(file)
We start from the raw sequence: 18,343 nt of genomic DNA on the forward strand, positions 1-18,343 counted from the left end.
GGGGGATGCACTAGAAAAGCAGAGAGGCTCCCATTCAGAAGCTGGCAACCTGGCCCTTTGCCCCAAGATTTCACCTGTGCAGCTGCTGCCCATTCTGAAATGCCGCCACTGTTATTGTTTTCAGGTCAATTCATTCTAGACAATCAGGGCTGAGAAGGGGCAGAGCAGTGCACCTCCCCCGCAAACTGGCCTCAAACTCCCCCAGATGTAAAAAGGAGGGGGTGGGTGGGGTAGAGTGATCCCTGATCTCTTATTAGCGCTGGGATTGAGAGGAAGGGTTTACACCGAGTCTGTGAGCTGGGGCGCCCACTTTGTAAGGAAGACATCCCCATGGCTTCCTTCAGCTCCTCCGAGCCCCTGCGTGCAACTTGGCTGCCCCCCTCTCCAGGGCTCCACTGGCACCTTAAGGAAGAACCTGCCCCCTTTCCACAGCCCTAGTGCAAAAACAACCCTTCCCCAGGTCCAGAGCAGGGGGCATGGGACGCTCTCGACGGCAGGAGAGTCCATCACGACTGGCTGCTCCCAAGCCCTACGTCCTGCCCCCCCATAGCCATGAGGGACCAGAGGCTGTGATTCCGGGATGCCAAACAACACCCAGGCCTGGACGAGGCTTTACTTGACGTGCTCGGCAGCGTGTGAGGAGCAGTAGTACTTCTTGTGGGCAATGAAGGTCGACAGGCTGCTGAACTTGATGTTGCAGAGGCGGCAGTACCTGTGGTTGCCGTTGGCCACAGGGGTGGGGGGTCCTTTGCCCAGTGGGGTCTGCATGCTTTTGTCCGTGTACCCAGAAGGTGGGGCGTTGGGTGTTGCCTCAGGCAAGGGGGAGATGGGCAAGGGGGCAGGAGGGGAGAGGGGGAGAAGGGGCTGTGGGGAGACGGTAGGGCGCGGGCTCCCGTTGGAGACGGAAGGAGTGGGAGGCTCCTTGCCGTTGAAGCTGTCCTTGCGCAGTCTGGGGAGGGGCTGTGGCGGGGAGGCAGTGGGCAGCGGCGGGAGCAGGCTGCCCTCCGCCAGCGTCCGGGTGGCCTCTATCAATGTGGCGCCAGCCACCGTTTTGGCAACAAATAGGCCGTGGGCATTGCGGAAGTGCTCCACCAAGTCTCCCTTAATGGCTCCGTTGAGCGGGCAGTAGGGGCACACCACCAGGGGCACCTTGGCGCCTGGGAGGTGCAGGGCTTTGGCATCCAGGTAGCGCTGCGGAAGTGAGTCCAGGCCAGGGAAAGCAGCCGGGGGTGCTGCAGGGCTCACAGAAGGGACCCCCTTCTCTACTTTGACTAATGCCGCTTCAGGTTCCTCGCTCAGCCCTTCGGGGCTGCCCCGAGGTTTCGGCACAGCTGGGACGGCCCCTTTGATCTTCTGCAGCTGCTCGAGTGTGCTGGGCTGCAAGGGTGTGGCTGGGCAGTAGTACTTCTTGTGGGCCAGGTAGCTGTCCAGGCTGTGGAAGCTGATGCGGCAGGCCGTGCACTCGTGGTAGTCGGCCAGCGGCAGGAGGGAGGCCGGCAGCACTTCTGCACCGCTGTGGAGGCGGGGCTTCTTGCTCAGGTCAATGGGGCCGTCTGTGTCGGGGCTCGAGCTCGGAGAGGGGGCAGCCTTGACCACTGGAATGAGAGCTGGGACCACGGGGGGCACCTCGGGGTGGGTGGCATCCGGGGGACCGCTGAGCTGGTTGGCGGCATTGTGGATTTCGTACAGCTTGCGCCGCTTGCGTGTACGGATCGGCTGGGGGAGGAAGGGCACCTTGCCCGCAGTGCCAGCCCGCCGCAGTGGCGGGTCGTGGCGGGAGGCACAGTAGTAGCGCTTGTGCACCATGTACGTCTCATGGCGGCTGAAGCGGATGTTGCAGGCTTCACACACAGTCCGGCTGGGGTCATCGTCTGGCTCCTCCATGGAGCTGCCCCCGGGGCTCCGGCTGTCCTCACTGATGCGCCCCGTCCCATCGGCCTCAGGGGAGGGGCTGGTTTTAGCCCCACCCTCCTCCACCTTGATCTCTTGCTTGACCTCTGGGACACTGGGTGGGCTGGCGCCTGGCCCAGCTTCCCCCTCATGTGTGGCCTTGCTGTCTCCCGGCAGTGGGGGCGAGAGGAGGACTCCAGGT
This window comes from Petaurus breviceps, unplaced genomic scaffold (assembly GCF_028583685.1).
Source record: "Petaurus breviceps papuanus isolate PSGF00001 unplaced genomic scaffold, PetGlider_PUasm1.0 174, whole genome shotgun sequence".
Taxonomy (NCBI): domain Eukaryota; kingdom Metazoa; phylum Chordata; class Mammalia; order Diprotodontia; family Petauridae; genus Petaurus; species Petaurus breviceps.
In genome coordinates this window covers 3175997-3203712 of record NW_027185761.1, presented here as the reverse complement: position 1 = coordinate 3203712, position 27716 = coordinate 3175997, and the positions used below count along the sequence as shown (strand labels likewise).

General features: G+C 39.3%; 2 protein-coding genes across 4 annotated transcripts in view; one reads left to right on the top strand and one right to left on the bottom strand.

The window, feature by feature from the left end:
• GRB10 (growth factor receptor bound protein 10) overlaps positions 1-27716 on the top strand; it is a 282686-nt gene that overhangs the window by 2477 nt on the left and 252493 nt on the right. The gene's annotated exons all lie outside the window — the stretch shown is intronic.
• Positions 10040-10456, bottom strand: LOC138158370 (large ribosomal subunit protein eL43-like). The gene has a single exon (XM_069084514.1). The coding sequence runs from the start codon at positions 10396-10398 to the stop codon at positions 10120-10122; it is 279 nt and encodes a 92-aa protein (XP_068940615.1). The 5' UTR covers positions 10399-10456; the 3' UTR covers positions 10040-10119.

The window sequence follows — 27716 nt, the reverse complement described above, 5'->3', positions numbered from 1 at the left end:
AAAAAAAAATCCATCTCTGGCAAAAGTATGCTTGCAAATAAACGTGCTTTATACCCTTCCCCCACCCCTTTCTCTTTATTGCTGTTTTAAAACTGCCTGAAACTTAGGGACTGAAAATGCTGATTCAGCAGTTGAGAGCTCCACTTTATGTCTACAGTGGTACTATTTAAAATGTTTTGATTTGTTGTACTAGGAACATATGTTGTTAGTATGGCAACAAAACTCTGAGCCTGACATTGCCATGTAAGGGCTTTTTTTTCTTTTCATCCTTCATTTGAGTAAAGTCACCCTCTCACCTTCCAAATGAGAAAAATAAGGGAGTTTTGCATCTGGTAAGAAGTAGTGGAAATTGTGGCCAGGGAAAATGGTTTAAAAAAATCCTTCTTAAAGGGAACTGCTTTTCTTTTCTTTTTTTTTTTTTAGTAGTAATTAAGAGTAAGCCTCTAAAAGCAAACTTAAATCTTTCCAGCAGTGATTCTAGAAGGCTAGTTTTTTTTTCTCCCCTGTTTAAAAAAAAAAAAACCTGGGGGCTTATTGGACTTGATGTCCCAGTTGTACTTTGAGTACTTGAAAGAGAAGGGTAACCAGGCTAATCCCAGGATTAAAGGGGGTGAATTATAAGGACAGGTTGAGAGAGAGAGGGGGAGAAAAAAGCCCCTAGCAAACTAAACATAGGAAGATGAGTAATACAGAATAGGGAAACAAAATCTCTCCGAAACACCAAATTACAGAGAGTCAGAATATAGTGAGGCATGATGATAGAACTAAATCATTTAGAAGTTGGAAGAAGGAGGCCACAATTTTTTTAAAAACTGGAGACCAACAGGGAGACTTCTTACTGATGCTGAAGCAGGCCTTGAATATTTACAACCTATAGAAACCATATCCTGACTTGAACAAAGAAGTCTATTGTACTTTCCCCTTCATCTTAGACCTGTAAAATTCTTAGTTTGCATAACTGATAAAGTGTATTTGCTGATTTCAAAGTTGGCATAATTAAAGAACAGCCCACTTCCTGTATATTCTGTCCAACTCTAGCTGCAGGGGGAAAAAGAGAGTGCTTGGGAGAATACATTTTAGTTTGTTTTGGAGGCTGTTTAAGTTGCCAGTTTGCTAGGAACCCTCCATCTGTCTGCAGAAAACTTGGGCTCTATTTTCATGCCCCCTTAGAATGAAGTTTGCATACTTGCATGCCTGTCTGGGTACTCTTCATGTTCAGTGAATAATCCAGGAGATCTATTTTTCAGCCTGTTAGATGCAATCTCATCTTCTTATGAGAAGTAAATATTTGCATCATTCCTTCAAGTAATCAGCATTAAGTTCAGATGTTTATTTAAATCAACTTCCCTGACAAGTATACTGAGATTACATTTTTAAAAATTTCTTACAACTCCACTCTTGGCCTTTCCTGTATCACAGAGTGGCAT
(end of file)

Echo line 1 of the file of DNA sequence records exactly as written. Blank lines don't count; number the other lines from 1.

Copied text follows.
We start from the raw sequence: 18,343 nt of genomic DNA on the forward strand, positions 1-18,343 counted from the left end.